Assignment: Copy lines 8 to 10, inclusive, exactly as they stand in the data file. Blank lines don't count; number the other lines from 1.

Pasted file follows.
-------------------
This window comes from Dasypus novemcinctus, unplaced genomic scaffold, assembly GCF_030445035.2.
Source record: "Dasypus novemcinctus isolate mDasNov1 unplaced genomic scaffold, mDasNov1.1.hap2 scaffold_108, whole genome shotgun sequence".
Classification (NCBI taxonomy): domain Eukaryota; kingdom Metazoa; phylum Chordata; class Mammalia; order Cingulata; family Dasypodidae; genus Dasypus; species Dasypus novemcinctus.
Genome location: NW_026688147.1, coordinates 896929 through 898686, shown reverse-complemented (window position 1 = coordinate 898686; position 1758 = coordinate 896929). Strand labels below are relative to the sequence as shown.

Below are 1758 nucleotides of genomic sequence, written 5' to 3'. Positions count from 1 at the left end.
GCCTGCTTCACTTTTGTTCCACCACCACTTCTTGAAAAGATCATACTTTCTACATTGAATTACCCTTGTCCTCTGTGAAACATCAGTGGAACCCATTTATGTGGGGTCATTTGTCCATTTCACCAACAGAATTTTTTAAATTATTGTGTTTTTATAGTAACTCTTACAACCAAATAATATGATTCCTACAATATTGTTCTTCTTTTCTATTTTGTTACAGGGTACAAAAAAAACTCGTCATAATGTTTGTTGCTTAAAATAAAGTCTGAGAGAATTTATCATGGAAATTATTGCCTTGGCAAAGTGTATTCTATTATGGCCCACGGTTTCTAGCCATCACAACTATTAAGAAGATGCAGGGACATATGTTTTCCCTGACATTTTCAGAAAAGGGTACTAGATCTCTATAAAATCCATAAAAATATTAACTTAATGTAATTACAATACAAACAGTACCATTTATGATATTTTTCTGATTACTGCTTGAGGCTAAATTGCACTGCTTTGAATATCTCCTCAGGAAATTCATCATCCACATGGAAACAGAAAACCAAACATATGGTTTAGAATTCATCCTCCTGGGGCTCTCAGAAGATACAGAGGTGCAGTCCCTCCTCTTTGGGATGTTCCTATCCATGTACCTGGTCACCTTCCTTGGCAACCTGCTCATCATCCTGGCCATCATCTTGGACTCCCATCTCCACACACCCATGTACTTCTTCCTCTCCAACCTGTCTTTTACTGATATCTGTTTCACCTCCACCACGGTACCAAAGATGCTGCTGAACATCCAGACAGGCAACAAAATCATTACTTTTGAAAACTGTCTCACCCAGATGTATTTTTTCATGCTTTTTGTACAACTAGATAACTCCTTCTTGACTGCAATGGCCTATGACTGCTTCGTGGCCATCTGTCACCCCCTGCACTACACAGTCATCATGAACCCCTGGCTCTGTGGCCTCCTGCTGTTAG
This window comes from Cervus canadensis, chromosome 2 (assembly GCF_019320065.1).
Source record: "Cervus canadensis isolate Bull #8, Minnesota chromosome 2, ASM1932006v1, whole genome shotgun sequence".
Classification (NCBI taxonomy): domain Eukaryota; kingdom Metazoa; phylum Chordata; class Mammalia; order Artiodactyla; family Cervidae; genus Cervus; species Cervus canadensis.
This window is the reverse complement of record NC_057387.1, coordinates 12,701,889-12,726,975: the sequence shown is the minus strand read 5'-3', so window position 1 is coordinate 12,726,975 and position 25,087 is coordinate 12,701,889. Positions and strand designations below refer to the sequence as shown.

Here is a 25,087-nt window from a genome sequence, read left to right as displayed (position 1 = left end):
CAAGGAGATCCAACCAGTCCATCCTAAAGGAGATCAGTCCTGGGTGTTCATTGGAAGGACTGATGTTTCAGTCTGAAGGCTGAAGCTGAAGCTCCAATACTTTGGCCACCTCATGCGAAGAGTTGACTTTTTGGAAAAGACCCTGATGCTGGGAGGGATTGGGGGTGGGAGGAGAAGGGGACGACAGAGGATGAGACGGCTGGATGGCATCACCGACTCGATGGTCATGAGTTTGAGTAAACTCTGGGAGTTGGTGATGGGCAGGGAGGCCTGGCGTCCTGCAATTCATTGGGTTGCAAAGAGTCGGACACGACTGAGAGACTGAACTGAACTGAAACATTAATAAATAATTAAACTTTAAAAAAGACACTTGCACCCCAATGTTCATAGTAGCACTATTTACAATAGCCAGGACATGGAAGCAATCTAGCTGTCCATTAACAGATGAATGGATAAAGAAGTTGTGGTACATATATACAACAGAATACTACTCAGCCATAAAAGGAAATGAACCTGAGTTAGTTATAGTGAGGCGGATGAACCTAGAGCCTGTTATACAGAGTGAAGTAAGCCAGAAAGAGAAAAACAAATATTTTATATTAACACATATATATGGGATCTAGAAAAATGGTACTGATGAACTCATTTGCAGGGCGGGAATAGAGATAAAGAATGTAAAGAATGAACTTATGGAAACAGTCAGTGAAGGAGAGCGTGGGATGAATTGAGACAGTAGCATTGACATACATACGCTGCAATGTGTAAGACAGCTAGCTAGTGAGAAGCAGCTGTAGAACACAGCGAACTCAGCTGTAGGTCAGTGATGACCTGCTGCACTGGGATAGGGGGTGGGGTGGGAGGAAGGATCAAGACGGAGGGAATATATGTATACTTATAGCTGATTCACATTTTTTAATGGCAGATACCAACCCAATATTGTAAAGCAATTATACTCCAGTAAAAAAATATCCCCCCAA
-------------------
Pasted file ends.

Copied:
Source record: "Cervus canadensis isolate Bull #8, Minnesota chromosome 2, ASM1932006v1, whole genome shotgun sequence".
Classification (NCBI taxonomy): domain Eukaryota; kingdom Metazoa; phylum Chordata; class Mammalia; order Artiodactyla; family Cervidae; genus Cervus; species Cervus canadensis.
This window is the reverse complement of record NC_057387.1, coordinates 12,701,889-12,726,975: the sequence shown is the minus strand read 5'-3', so window position 1 is coordinate 12,726,975 and position 25,087 is coordinate 12,701,889. Positions and strand designations below refer to the sequence as shown.